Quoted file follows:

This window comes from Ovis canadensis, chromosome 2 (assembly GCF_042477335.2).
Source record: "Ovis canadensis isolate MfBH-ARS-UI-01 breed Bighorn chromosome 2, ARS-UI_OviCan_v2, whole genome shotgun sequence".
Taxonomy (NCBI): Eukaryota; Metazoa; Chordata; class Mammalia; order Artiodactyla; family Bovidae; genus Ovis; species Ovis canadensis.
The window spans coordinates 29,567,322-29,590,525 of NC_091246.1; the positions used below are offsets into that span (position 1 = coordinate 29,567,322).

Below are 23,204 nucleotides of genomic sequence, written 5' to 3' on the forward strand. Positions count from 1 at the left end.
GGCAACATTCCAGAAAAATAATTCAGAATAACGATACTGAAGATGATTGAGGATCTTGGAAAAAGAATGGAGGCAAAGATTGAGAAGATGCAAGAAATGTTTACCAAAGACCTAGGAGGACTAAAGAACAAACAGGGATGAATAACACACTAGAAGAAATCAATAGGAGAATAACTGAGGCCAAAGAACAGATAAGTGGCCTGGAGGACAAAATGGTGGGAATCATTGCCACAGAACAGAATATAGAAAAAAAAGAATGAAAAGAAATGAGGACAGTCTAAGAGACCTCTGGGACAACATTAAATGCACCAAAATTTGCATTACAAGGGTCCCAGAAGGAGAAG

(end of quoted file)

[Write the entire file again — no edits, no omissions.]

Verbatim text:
This window comes from Ovis canadensis, chromosome 2 (assembly GCF_042477335.2).
Source record: "Ovis canadensis isolate MfBH-ARS-UI-01 breed Bighorn chromosome 2, ARS-UI_OviCan_v2, whole genome shotgun sequence".
Taxonomy (NCBI): Eukaryota; Metazoa; Chordata; class Mammalia; order Artiodactyla; family Bovidae; genus Ovis; species Ovis canadensis.
The window spans coordinates 29,567,322-29,590,525 of NC_091246.1; the positions used below are offsets into that span (position 1 = coordinate 29,567,322).

Below are 23,204 nucleotides of genomic sequence, written 5' to 3' on the forward strand. Positions count from 1 at the left end.
GGCAACATTCCAGAAAAATAATTCAGAATAACGATACTGAAGATGATTGAGGATCTTGGAAAAAGAATGGAGGCAAAGATTGAGAAGATGCAAGAAATGTTTACCAAAGACCTAGGAGGACTAAAGAACAAACAGGGATGAATAACACACTAGAAGAAATCAATAGGAGAATAACTGAGGCCAAAGAACAGATAAGTGGCCTGGAGGACAAAATGGTGGGAATCATTGCCACAGAACAGAATATAGAAAAAAAAGAATGAAAAGAAATGAGGACAGTCTAAGAGACCTCTGGGACAACATTAAATGCACCAAAATTTGCATTACAAGGGTCCCAGAAGGAGAAG